I started a gifted program in school where I got bused to another school once or twice a week, and we had Montessori-like class sessions that focused on creativity and weren't very structured. I was the only one in my regular class who was in the program at the time, and we had this one teacher named Mrs. McGee who claimed to be a hundred years old. It was a big scandal when we found out her birthday had come and gone and the cake in the teacher's lounge DIDN'T have a hundred candles on it. I liked playing Tangrams and messing with the geometric blocks. For a while I was the youngest child in the program, which made me feel special because at home I was always the oldest, but then little kindergarten twin girls named Nina and Abby joined, and they were so cute and played the violin. I paradoxically was jealous of them and wanted to be their friend. I wished I had a twin sister. Sometimes I wanted Pattie to dress like me so we could "be twins." When I finished first grade I was acing standardized tests like mad and showing great promise in the academic world, though my language skills were a little stronger than my math.

In second grade I started Mrs. Hansen's class and more or less continued to do more of the same. I was very good in school, especially writing assignments and composition rules. I was always finished with my work way before other kids and took to doodling in the margins. This teacher had a wonderful program to keep us busy if we were done early: the SRAs. This was a reading mastery extra-credit program that involved reading a little story or article and doing reading comprehension questions at the end. For some reason I was obsessed with them because they were divided by level and the levels were separated by color. And the colors were in rainbow order. You had to do red before you were allowed to go to orange, of course. I wanted to get to violet as soon as possible. I also started composing little poems and drawings and stories here and there to release my creativity wherever possible. I was a pretty artistic kid, and during this second-grade year I entered a county-wide poster contest. I don't think I even understood what the point of it was, but for whatever reason I made a poster of our airport. It was really detailed and used all kinds of stuff: paper, googly eyes, pipecleaners, glitter, you name it. And for whatever reason, my entry was chosen as the grand prize winner, resulting in a $50 savings bond and my picture in the newspaper. It was very exciting at the time.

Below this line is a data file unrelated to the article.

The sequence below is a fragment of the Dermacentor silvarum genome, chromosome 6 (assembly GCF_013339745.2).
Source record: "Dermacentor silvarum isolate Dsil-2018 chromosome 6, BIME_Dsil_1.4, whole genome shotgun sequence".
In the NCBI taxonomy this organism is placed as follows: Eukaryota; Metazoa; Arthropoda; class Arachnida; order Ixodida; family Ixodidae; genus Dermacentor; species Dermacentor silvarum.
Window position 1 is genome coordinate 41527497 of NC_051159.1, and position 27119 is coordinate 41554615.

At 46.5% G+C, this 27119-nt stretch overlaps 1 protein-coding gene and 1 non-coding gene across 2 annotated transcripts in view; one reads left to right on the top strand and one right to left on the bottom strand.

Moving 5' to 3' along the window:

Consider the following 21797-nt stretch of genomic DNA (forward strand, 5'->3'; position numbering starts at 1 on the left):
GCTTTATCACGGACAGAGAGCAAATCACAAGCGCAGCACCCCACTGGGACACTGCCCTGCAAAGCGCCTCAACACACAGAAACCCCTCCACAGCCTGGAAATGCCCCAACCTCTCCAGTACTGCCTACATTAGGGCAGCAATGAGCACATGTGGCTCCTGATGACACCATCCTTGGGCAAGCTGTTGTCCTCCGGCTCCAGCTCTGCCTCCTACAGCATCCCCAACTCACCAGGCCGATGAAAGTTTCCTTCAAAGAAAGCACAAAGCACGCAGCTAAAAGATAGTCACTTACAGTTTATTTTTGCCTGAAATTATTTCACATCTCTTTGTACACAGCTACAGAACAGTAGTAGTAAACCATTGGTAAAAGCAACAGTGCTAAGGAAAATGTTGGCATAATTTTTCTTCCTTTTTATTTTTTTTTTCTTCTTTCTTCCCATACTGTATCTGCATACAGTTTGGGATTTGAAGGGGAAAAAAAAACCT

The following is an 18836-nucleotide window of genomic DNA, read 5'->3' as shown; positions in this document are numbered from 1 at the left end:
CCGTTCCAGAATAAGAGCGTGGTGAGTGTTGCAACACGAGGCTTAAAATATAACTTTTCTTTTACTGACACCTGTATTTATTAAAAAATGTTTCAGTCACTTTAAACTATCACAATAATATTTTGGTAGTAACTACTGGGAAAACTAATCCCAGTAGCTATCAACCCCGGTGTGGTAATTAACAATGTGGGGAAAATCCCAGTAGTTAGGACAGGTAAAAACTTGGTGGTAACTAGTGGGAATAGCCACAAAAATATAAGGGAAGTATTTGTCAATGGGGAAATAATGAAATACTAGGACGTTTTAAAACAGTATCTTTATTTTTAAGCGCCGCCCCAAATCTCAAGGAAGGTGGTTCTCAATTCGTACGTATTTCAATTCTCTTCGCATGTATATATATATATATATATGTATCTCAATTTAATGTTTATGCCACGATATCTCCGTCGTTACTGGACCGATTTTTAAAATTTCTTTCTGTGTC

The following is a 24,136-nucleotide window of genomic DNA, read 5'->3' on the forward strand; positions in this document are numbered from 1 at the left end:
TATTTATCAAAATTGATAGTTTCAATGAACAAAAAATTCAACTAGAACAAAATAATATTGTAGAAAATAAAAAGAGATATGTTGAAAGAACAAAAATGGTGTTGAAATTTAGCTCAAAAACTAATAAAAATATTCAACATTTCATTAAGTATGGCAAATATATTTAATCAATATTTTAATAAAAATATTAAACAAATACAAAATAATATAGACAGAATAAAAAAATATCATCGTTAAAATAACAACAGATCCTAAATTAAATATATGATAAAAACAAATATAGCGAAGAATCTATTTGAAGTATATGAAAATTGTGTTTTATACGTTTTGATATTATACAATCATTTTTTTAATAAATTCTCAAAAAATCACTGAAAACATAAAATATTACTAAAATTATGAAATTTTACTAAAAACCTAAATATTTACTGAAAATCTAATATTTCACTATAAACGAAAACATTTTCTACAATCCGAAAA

Somewhere in that time period, my sister met Ellen. I was a year older than she was, but we ended up playing together just as often as she played with Pattie. Ellen's family lived on my street, and sometimes her mom would let us play over there. Ellen liked Care Bears, and sometimes we played silly games. We sang Madonna songs and later developed a great friendship. She was in dance classes, which I was kinda jealous of because I still harbored some delusion that maybe one day I'd grow up to be a ballerina. Sometimes we went roller-skating, and for a time we both had a thing with wearing baby bonnets. My mom got mad at me for wearing mine in public. Not sure why.

I had another friend named Grace; I think she had been in my class at one time but ended up moving later, and we still kept in touch. Grace had her own room with a frilly canopy bed or something. I remember being impressed that she had Garbage Pail Kids cards because I wasn't allowed to have them, since my mom thought they were disgusting. I think she also had a lot of Barbies. She was an only child. I don't know what we had in common except that we liked to play together. One time at my house we were pretending to be mermaids and had made a beach scene in my room, and we were changing our clothes to get in our costumes to play. And then we noticed some guy was looking in the window! We freaked out and hid behind the piano, and when my mom asked us what was wrong I told her we'd gotten a peeping tom. My parents thought we were making it up until my dad went outside to check it out and actually found one of our patio chairs was put up by the window, presumably so the guy could stand on it and peer in. Creepy.